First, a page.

In his comments on the "existentialist European debate" in the UK, Mr Barroso will warn that Britain - or any other European nation - could not wield major influence on the world stage alone.
"Just as nearly 70 years ago peace could not be built by one country alone, today even the largest, proudest European nation cannot hope to shape globalisation - or even retain marginal relevance - by itself. It is only together that we have the weight to influence the big picture," he will say.
"Does that mean a relentless march to one single super-state as some would have us fear? For me the answer is a resolute no."
In a reference to the rise of Nigel Farage's Ukip, former Portuguese prime minister Mr Barroso will say: "I may prefer a glass or two of good red wine than a pint of beer when I am out on the election trail.
"But I too come from a country with a long history, a trading nation, proud of its culture and tradition.
"And it may be a revelation to some, but the vast majority of people living in Europe are also rather attached to their national identity - however they may choose to define it.
"I believe that our future is as an ever closer union of the peoples of Europe - acting as sovereign nations to freely pool their effort and power where that can deliver results that are in their own self-interest.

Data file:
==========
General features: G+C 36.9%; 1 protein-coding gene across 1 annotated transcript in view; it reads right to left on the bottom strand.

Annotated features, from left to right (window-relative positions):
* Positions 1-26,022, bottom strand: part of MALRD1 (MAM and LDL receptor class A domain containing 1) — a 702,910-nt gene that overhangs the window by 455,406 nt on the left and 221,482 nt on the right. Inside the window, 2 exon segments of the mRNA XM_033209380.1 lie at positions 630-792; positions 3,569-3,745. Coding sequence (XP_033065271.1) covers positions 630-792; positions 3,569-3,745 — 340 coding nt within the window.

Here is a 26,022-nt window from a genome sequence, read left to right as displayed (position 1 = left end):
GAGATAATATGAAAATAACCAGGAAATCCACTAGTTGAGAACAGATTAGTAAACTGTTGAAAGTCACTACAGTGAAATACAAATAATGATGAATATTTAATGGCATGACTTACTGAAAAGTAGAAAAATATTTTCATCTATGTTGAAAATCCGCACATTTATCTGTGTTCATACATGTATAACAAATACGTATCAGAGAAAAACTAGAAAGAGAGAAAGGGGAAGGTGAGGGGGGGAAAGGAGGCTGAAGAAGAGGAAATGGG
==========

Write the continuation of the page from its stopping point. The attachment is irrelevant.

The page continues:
"My experience is that those countries which use European leverage to project their interests globally matter more. Those who are reluctant are missing an opportunity to maximise their influence."
Mr Barroso will say he had not challenged the UK's decision not to adopt the euro or enter the Schengen open borders scheme, as the EU is "strong because it respects diversity".
He will say he does not "underestimate the very real concerns UK citizens are expressing about Europe" but will criticise politicians for not making the positive case for the EU.
"It worries me that so few politicians on this side of the Channel are ready to tell the facts as they are. To acknowledge that in today's world there are some things which we can only do effectively by acting together," he will say.
"My experience is that you can never win a debate from the defensive.
"We saw in Scotland that you actually need to go out and make the positive case. In the same way, if you support continued membership of the EU you need to say what Europe stands for and why it is in the British interest to be part of it."
Warning of the effect on business, he will say: "Over three-quarters of CBI members want the UK to stay in, because they consider the single market is worth between £62 and £78 billion pounds to the economy.
"Five out of six City UK members say they do not want to see the UK leave, and the same is true for manufacturers.
"The Government's own figures show that some three million UK jobs are linked in some way to the single market. And concern is also starting to be expressed by some of your closest international allies, including the US.
"The big question that the UK needs to ask itself is this: are you sure you are better off outside than in? Only the British people can weigh up the pros and cons and decide that. From our side, the door has always been, and will always stay open."